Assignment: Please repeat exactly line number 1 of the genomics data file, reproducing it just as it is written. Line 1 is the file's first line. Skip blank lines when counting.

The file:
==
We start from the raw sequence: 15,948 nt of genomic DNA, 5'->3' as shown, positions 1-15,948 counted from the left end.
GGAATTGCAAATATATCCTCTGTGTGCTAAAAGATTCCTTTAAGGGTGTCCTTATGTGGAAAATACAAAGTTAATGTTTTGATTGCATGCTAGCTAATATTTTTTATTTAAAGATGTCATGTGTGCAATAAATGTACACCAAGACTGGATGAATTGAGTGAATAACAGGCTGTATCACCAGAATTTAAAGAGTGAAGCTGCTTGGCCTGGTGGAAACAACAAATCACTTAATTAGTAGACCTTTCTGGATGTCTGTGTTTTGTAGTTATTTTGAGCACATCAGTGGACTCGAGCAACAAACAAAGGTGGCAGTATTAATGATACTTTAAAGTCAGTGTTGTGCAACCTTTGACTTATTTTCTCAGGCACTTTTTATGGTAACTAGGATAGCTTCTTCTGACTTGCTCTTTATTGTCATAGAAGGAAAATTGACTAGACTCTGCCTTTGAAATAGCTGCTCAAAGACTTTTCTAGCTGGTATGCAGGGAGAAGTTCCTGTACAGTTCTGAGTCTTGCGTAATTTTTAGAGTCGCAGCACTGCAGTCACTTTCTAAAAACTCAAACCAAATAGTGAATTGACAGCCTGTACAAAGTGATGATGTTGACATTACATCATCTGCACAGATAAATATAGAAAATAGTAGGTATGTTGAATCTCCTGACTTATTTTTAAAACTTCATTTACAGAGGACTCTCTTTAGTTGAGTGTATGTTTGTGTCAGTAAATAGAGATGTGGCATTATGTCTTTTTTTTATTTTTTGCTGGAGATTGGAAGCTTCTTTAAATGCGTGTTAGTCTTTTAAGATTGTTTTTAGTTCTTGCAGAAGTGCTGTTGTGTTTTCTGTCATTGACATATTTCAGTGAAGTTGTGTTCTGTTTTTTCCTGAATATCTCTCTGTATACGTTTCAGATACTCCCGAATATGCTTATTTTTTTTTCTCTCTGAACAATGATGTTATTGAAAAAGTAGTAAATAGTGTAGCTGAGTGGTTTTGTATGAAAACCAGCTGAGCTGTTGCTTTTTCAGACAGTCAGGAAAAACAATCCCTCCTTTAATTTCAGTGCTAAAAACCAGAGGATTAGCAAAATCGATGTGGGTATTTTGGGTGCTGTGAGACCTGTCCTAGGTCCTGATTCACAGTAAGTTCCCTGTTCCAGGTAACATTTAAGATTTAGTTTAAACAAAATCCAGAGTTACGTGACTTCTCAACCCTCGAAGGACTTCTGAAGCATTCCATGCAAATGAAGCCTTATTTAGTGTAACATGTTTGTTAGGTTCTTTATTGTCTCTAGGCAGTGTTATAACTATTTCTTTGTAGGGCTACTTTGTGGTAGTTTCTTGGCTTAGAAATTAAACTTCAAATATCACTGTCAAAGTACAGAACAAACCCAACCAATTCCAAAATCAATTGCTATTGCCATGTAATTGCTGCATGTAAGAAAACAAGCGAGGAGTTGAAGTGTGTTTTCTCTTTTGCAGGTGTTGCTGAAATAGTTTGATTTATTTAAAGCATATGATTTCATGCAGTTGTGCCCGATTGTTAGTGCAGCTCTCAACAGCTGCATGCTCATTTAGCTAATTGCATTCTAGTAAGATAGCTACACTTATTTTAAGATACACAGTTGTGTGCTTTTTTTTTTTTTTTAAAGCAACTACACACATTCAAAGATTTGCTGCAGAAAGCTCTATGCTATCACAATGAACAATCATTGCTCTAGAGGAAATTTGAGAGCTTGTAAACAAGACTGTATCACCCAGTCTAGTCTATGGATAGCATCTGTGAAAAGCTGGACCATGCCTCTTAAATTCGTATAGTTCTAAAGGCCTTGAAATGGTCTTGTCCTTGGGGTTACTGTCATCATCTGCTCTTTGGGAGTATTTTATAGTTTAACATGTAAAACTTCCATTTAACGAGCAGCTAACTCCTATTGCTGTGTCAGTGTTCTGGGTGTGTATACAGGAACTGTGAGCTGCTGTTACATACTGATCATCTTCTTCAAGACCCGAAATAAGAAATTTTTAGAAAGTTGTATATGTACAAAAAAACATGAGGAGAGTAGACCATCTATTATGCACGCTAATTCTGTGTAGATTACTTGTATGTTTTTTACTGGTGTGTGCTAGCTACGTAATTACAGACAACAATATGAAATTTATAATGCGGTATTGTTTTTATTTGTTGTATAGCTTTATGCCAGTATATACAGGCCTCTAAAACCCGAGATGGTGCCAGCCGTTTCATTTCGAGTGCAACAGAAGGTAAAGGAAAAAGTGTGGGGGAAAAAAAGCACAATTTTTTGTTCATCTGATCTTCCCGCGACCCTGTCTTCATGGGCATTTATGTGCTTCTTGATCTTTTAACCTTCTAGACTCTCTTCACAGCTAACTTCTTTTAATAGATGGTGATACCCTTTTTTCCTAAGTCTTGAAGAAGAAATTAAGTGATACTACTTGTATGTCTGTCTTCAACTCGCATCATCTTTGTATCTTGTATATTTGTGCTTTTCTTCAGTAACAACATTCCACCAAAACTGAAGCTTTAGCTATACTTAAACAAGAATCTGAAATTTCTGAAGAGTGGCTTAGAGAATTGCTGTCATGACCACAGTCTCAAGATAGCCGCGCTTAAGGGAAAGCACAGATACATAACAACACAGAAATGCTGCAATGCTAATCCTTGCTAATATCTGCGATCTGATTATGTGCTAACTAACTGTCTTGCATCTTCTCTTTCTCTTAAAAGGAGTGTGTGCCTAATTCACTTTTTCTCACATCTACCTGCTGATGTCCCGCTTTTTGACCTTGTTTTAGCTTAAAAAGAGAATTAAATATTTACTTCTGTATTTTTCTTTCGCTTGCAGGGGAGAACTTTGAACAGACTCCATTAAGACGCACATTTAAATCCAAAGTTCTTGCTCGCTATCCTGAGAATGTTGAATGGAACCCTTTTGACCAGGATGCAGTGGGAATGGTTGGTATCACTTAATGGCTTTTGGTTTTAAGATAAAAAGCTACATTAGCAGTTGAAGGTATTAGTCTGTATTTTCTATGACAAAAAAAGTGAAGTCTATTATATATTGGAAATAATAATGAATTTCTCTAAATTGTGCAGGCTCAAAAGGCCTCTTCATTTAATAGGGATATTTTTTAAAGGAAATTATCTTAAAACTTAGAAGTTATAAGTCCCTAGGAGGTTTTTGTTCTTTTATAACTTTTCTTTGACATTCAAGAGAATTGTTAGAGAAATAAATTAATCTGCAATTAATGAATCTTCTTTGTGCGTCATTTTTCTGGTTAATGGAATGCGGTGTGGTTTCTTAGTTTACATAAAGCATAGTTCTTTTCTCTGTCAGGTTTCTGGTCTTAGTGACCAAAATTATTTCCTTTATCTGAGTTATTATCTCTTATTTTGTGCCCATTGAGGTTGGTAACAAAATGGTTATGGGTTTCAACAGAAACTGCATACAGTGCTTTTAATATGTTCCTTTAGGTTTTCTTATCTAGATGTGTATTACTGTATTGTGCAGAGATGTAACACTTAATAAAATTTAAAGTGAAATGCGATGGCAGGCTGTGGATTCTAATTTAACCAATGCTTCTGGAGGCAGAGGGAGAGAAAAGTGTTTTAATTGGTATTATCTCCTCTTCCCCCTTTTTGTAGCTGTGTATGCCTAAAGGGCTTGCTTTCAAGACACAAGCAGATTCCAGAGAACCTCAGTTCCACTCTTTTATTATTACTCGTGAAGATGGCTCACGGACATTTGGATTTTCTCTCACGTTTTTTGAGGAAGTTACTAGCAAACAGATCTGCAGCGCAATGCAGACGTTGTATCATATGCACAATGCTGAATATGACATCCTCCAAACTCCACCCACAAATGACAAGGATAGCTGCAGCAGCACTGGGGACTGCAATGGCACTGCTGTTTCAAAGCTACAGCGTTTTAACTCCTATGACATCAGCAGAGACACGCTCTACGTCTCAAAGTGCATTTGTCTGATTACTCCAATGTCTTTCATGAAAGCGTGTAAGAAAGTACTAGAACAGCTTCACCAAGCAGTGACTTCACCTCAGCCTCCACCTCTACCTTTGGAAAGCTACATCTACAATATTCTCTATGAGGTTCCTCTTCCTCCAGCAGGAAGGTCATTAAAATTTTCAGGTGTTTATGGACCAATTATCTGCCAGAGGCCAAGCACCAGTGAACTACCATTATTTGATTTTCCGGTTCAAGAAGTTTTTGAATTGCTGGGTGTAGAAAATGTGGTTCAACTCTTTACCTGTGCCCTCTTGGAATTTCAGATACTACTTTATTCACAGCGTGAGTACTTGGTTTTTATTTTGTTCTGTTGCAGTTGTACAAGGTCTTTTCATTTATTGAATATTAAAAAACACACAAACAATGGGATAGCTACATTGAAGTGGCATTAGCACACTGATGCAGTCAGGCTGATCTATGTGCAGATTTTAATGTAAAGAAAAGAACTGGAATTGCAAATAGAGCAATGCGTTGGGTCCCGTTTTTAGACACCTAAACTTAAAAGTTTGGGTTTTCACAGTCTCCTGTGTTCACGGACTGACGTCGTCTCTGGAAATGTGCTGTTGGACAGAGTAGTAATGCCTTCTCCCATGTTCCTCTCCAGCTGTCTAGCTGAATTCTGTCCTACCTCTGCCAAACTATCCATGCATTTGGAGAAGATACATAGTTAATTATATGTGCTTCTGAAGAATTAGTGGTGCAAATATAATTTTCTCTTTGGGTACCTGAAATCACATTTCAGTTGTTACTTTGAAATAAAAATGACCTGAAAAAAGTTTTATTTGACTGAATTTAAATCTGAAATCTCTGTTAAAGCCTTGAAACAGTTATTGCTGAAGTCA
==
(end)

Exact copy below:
We start from the raw sequence: 15,948 nt of genomic DNA, 5'->3' as shown, positions 1-15,948 counted from the left end.